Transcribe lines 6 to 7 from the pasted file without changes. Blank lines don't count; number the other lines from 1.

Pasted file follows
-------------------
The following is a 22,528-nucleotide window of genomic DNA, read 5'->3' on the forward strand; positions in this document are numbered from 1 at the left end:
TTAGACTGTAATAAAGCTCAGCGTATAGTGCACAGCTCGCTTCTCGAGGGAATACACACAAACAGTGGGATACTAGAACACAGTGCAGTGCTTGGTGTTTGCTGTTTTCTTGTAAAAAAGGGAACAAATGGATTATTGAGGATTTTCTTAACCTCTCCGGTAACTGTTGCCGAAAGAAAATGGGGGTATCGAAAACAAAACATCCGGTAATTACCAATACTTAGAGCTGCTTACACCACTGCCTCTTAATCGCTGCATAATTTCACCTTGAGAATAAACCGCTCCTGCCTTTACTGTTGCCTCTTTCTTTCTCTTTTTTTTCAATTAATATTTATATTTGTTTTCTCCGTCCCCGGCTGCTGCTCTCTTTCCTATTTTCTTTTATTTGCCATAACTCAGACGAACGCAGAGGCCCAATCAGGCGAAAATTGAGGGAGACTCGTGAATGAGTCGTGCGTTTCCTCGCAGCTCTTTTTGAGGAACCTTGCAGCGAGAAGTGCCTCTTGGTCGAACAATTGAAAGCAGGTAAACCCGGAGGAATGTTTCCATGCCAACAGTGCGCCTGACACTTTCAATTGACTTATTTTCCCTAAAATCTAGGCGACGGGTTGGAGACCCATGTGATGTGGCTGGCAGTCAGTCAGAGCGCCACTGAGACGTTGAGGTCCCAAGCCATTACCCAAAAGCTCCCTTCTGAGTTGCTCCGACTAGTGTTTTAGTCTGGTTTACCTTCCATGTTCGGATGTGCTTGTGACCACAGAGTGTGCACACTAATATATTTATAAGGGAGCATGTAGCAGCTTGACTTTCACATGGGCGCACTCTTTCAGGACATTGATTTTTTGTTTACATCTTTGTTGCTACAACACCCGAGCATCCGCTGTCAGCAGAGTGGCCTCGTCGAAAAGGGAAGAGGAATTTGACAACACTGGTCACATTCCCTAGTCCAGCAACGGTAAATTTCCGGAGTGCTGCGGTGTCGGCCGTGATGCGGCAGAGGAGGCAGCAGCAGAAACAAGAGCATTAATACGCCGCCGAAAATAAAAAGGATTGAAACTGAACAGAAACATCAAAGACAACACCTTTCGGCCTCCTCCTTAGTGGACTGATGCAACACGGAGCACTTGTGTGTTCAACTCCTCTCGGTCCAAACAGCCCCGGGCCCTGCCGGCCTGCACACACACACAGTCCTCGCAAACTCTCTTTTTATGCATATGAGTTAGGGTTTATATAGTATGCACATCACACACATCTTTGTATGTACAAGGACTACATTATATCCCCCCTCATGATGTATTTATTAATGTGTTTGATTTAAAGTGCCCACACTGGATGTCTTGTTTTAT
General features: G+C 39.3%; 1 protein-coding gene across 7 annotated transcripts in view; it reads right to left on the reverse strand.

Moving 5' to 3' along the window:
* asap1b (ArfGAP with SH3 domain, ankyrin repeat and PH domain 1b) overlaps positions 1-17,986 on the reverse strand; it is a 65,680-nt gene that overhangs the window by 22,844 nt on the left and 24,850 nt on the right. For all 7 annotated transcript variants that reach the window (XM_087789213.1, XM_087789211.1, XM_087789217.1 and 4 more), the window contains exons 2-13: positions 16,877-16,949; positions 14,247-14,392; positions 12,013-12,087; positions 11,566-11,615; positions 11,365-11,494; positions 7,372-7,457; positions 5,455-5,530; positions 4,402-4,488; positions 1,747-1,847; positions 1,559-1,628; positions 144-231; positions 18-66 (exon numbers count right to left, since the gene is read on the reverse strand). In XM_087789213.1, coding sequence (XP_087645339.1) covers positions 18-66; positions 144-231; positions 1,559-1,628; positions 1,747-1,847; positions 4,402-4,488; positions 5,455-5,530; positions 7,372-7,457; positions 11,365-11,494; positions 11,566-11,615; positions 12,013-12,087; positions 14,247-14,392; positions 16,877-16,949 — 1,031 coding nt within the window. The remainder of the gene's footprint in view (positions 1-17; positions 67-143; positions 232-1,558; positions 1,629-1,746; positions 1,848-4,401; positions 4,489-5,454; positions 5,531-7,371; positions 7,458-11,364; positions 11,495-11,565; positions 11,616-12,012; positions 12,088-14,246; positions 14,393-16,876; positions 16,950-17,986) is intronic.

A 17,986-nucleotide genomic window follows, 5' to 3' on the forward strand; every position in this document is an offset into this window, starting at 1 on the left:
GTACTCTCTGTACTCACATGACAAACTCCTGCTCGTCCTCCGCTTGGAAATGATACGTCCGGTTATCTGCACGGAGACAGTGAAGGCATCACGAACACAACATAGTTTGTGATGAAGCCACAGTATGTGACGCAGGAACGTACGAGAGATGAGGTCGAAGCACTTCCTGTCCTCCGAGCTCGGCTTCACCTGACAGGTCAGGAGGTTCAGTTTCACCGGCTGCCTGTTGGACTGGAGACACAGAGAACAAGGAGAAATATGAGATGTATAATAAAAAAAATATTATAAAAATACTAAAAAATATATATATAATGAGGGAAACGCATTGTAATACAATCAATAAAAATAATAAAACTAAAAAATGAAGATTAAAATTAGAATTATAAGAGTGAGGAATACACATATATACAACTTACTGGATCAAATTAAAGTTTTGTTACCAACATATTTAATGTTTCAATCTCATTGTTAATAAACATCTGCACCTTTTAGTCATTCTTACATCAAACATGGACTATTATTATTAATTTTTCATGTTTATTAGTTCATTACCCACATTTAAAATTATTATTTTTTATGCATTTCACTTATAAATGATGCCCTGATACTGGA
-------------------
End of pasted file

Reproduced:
A 17,986-nucleotide genomic window follows, 5' to 3' on the forward strand; every position in this document is an offset into this window, starting at 1 on the left:
GTACTCTCTGTACTCACATGACAAACTCCTGCTCGTCCTCCGCTTGGAAATGATACGTCCGGTTATCTGCACGGAGACAGTGAAGGCATCACGAACACAACATAGTTTGTGATGAAGCCACAGTATGTGACGCAGGAACGTACGAGAGATGAGGTCGAAGCACTTCCTGTCCTCCGAGCTCGGCTTCACCTGACAGGTCAGGAGGTTCAGTTTCACCGGCTGCCTGTTGGACTGGAGACACAGAGAACAAGGAGAAATATGAGATGTATAATAAAAAAAATATTATAAAAATACTAAAAAATATATATATAATGAGGGAAACGCATTGTAATACAATCAATAAAAATAATAAAACTAAAAAATGAAGATTAAAATTAGAATTATAAGAGTGAGGAATACACATATATACAACTTACTGGATCAAATTAAAGTTTTGTTACCAACATATTTAATGTTTCAATCTCATTGTTAATAAACATCTGCACCTTTTAGTCATTCTTACATCAAACATGGACTATTATTATTAATTTTTCATGTTTATTAGTTCATTACCCACATTTAAAATTATTATTTTTTATGCATTTCACTTATAAATGATGCCCTGATACTGGA